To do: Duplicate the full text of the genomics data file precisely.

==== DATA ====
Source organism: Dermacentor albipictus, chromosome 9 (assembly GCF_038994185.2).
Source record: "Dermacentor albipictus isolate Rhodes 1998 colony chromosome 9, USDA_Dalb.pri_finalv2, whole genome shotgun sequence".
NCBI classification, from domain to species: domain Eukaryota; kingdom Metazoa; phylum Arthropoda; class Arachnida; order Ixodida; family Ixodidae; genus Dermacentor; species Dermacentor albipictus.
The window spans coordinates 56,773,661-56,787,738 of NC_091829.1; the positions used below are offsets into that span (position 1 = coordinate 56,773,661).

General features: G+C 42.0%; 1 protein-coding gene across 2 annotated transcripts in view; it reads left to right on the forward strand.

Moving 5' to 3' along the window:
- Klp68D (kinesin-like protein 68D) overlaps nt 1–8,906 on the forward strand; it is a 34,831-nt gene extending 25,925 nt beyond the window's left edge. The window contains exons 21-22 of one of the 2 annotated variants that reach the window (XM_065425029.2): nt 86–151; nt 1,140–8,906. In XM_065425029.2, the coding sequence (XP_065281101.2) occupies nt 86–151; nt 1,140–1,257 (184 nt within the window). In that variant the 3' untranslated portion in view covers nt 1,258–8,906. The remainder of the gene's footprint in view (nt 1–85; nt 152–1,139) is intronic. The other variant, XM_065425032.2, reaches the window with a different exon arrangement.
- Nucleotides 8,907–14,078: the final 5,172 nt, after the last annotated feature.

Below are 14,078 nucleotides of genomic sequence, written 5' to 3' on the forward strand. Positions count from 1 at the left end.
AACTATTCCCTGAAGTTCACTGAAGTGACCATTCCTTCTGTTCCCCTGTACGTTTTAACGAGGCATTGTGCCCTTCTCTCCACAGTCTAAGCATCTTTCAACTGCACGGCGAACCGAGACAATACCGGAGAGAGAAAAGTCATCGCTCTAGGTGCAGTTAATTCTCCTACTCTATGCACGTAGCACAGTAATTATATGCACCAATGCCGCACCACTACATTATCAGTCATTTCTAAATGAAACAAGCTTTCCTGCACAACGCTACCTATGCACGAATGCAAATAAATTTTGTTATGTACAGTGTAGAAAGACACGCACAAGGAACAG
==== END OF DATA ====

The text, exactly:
Source organism: Dermacentor albipictus, chromosome 9 (assembly GCF_038994185.2).
Source record: "Dermacentor albipictus isolate Rhodes 1998 colony chromosome 9, USDA_Dalb.pri_finalv2, whole genome shotgun sequence".
NCBI classification, from domain to species: domain Eukaryota; kingdom Metazoa; phylum Arthropoda; class Arachnida; order Ixodida; family Ixodidae; genus Dermacentor; species Dermacentor albipictus.
The window spans coordinates 56,773,661-56,787,738 of NC_091829.1; the positions used below are offsets into that span (position 1 = coordinate 56,773,661).

General features: G+C 42.0%; 1 protein-coding gene across 2 annotated transcripts in view; it reads left to right on the forward strand.

Moving 5' to 3' along the window:
- Klp68D (kinesin-like protein 68D) overlaps nt 1–8,906 on the forward strand; it is a 34,831-nt gene extending 25,925 nt beyond the window's left edge. The window contains exons 21-22 of one of the 2 annotated variants that reach the window (XM_065425029.2): nt 86–151; nt 1,140–8,906. In XM_065425029.2, the coding sequence (XP_065281101.2) occupies nt 86–151; nt 1,140–1,257 (184 nt within the window). In that variant the 3' untranslated portion in view covers nt 1,258–8,906. The remainder of the gene's footprint in view (nt 1–85; nt 152–1,139) is intronic. The other variant, XM_065425032.2, reaches the window with a different exon arrangement.
- Nucleotides 8,907–14,078: the final 5,172 nt, after the last annotated feature.

Below are 14,078 nucleotides of genomic sequence, written 5' to 3' on the forward strand. Positions count from 1 at the left end.
AACTATTCCCTGAAGTTCACTGAAGTGACCATTCCTTCTGTTCCCCTGTACGTTTTAACGAGGCATTGTGCCCTTCTCTCCACAGTCTAAGCATCTTTCAACTGCACGGCGAACCGAGACAATACCGGAGAGAGAAAAGTCATCGCTCTAGGTGCAGTTAATTCTCCTACTCTATGCACGTAGCACAGTAATTATATGCACCAATGCCGCACCACTACATTATCAGTCATTTCTAAATGAAACAAGCTTTCCTGCACAACGCTACCTATGCACGAATGCAAATAAATTTTGTTATGTACAGTGTAGAAAGACACGCACAAGGAACAG